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Kaikeyi (Sanskrit: कैकेयी, Kaikeyī, Malay: Kekayi, Thai: Kaiyakesi), in the Hindu epic Rāmāyaṇa, was the second of King Daśaratha's three wives and a queen of Ayodhyāmarker. She was the mother of Bharata. The term Kaikeyī in Sanskrit means "belonging to the Kaikeyas", referring the ruling family of the Kekaya clan, to whom Kaikeyī belonged.

The daughter of the mighty Ashwapati, a long-term ally of Kosala, Kaikeyi married Dasaratha after the latter had promised her father that the son born of her womb would succeed him as King of Kosala. Dasaratha was able to make this promise as his first wife, Kausalya, was childless and not likely to produce a son of her own. Kaikeyi also remained barren for many years of marriage, as a result of which Dasaratha married Sumitra, the princess of Magadha, another kingdom with strong political ties to Kosala.

Kaikeyi's personality is worth examining and provides a strong clue to her motivations which later led to her insisting on the exile of her stepson from Ayodhya. As a young girl and the only sister to seven brothers, Kaikeyi grew up without a maternal influence in her childhood home. Her father had banished her mother from Kekaya after realizing that his wife's nature was not conducive to a happy family life. Amongst other things, due to a boon, Ashwapati was able to understand the language of the birds. However, this was accompanied by a caveat that if he ever revealed the content of bird speak to anyone, even his own mother, that he would forthwith lose his life. One day, the King and his Queen were strolling through the palace gardens when Ashwapati happened to overhear the conversation of a pair of mated swans. The conversation so amused him that he laughed heartily, instigating his wife's curiosity. Despite being aware of the fact that he could not divulge the content of the conversation to her, without losing his life, Kaikeyi's mother insisted on knowing the cause of the King's mirth. When Ashwapati realized that his wife cared little for his life or well-being, he had her banished to her parents' home.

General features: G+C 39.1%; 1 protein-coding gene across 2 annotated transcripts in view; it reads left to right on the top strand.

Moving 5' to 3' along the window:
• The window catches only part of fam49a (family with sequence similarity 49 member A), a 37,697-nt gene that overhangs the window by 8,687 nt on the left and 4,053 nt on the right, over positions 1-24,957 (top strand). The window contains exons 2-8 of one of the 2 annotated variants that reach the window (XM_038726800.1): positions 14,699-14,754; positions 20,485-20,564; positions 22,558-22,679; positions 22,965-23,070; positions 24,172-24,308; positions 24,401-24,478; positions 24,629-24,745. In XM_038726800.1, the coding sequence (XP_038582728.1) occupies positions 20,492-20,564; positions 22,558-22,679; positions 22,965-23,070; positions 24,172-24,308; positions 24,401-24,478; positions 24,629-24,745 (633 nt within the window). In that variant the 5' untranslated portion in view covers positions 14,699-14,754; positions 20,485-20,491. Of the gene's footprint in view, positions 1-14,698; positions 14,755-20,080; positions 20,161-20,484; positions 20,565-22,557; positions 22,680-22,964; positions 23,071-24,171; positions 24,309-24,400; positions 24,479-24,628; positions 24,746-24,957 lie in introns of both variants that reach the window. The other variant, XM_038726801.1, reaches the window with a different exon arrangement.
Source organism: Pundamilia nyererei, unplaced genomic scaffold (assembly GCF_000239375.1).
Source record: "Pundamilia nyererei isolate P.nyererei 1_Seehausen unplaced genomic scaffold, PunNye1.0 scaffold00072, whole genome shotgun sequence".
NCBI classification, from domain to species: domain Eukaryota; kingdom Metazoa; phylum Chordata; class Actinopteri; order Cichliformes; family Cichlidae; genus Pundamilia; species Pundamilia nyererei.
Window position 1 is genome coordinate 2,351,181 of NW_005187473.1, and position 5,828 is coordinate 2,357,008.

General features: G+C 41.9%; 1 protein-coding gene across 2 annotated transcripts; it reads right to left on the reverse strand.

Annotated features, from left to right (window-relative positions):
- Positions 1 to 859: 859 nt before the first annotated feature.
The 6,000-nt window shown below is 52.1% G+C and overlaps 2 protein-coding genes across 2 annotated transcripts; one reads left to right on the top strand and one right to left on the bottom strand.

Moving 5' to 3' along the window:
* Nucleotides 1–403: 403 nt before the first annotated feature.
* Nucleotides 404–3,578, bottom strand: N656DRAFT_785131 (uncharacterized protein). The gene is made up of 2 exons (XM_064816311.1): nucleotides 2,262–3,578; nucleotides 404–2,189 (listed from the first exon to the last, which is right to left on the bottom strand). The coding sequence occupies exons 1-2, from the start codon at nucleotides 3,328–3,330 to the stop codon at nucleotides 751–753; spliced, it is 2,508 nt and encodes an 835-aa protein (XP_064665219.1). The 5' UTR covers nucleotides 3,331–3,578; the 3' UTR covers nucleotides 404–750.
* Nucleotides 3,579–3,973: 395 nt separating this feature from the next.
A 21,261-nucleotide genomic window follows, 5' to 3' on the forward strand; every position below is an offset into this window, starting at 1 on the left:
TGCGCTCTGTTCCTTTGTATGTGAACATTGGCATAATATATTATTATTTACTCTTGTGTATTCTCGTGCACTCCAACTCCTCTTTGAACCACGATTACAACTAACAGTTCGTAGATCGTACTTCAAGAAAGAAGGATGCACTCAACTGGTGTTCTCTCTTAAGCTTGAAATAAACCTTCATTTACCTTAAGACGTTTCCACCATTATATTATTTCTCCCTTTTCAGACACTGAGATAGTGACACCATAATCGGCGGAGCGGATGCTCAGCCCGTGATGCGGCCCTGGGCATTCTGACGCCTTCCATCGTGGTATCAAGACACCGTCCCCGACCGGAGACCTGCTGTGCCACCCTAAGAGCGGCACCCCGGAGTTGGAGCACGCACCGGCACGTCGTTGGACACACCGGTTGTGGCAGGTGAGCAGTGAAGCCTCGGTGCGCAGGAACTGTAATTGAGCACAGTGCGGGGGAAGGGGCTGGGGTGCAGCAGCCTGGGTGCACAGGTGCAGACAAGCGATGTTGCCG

Kaikeyi never saw her mother again. She was raised by her wet nurse, Manthara, who accompanied Kaikeyi to Ayodhya as a trusted maid upon her marriage to Dasaratha. Her father's treatment of her mother and the latter's subsequent exile led to Kaikeyi harboring a deep distrust of men in general and husbands in particular, and to considering their love as "fickle" and "passing" in nature. In addition, she was very insecure in her position as secondary consort to Dasaratha. She realized that Dasaratha deeply respected his Queen and Empress, Kausalya, and had only married her in order to produce the much-needed heir. To this end, Kaikeyi realized that her position in her husband's affections and esteem relied heavily on her ability to produce that heir. When she remained barren, she became increasingly insecure and realized that she could never win in her struggle for supremacy over Kausalya, although Manthara proved to be a great help in this regard. The older woman schemed constantly to further her own position at the Court. And since her position depended on Kaikeyi's status at Court, Manthara lost no opportunity to feed the young Kaikeyi's insecurity and jealousy of Kausalya, despite Dasaratha's obvious enchantment and love for all of his wives. It is important to point out that other sources state that Kaikeyi was not insecure, that she loved her other Queen sisters, and was the backbone of the the group. She had saved King Dasaratha in battle and demonstrated her warrior courage.